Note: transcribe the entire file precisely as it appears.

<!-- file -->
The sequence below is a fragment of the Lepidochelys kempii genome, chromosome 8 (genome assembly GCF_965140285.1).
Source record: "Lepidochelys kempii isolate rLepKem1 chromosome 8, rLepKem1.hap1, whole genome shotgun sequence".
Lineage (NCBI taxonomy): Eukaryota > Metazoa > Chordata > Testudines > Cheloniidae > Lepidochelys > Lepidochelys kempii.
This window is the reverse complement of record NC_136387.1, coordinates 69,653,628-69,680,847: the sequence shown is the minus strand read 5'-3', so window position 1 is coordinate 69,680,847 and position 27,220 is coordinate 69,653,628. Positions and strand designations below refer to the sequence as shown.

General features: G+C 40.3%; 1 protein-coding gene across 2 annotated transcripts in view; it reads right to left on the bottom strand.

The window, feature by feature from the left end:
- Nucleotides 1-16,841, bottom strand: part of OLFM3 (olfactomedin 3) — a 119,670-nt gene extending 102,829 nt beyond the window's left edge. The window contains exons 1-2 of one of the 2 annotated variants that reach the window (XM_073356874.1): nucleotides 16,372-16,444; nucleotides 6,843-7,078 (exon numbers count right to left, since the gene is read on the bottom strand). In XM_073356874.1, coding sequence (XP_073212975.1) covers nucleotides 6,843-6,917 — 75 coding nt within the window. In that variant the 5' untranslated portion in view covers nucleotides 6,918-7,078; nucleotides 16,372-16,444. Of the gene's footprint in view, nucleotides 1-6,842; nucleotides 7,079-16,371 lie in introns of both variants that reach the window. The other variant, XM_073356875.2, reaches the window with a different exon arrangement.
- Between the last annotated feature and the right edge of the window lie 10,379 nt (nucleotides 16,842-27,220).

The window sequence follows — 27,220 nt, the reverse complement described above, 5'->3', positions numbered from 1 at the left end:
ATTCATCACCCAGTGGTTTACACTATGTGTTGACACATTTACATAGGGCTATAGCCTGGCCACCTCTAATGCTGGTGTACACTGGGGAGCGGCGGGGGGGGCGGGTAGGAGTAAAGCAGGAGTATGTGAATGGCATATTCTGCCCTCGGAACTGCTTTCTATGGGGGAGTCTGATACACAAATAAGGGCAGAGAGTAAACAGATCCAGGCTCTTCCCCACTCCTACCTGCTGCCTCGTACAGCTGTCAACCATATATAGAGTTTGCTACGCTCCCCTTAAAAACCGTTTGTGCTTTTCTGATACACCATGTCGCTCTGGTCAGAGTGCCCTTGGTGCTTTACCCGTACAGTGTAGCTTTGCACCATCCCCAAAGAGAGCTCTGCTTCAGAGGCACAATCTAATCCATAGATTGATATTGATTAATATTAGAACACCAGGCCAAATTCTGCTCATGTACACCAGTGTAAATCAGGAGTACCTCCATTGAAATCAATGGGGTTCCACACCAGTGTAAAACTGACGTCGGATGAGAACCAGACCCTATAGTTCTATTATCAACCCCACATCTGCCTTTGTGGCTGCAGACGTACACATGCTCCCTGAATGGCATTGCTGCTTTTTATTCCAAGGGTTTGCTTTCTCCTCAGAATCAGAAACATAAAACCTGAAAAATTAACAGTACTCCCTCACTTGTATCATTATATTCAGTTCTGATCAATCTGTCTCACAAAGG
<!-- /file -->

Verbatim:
The sequence below is a fragment of the Lepidochelys kempii genome, chromosome 8 (genome assembly GCF_965140285.1).
Source record: "Lepidochelys kempii isolate rLepKem1 chromosome 8, rLepKem1.hap1, whole genome shotgun sequence".
Lineage (NCBI taxonomy): Eukaryota > Metazoa > Chordata > Testudines > Cheloniidae > Lepidochelys > Lepidochelys kempii.
This window is the reverse complement of record NC_136387.1, coordinates 69,653,628-69,680,847: the sequence shown is the minus strand read 5'-3', so window position 1 is coordinate 69,680,847 and position 27,220 is coordinate 69,653,628. Positions and strand designations below refer to the sequence as shown.

General features: G+C 40.3%; 1 protein-coding gene across 2 annotated transcripts in view; it reads right to left on the bottom strand.

The window, feature by feature from the left end:
- Nucleotides 1-16,841, bottom strand: part of OLFM3 (olfactomedin 3) — a 119,670-nt gene extending 102,829 nt beyond the window's left edge. The window contains exons 1-2 of one of the 2 annotated variants that reach the window (XM_073356874.1): nucleotides 16,372-16,444; nucleotides 6,843-7,078 (exon numbers count right to left, since the gene is read on the bottom strand). In XM_073356874.1, coding sequence (XP_073212975.1) covers nucleotides 6,843-6,917 — 75 coding nt within the window. In that variant the 5' untranslated portion in view covers nucleotides 6,918-7,078; nucleotides 16,372-16,444. Of the gene's footprint in view, nucleotides 1-6,842; nucleotides 7,079-16,371 lie in introns of both variants that reach the window. The other variant, XM_073356875.2, reaches the window with a different exon arrangement.
- Between the last annotated feature and the right edge of the window lie 10,379 nt (nucleotides 16,842-27,220).

The window sequence follows — 27,220 nt, the reverse complement described above, 5'->3', positions numbered from 1 at the left end:
ATTCATCACCCAGTGGTTTACACTATGTGTTGACACATTTACATAGGGCTATAGCCTGGCCACCTCTAATGCTGGTGTACACTGGGGAGCGGCGGGGGGGGCGGGTAGGAGTAAAGCAGGAGTATGTGAATGGCATATTCTGCCCTCGGAACTGCTTTCTATGGGGGAGTCTGATACACAAATAAGGGCAGAGAGTAAACAGATCCAGGCTCTTCCCCACTCCTACCTGCTGCCTCGTACAGCTGTCAACCATATATAGAGTTTGCTACGCTCCCCTTAAAAACCGTTTGTGCTTTTCTGATACACCATGTCGCTCTGGTCAGAGTGCCCTTGGTGCTTTACCCGTACAGTGTAGCTTTGCACCATCCCCAAAGAGAGCTCTGCTTCAGAGGCACAATCTAATCCATAGATTGATATTGATTAATATTAGAACACCAGGCCAAATTCTGCTCATGTACACCAGTGTAAATCAGGAGTACCTCCATTGAAATCAATGGGGTTCCACACCAGTGTAAAACTGACGTCGGATGAGAACCAGACCCTATAGTTCTATTATCAACCCCACATCTGCCTTTGTGGCTGCAGACGTACACATGCTCCCTGAATGGCATTGCTGCTTTTTATTCCAAGGGTTTGCTTTCTCCTCAGAATCAGAAACATAAAACCTGAAAAATTAACAGTACTCCCTCACTTGTATCATTATATTCAGTTCTGATCAATCTGTCTCACAAAGG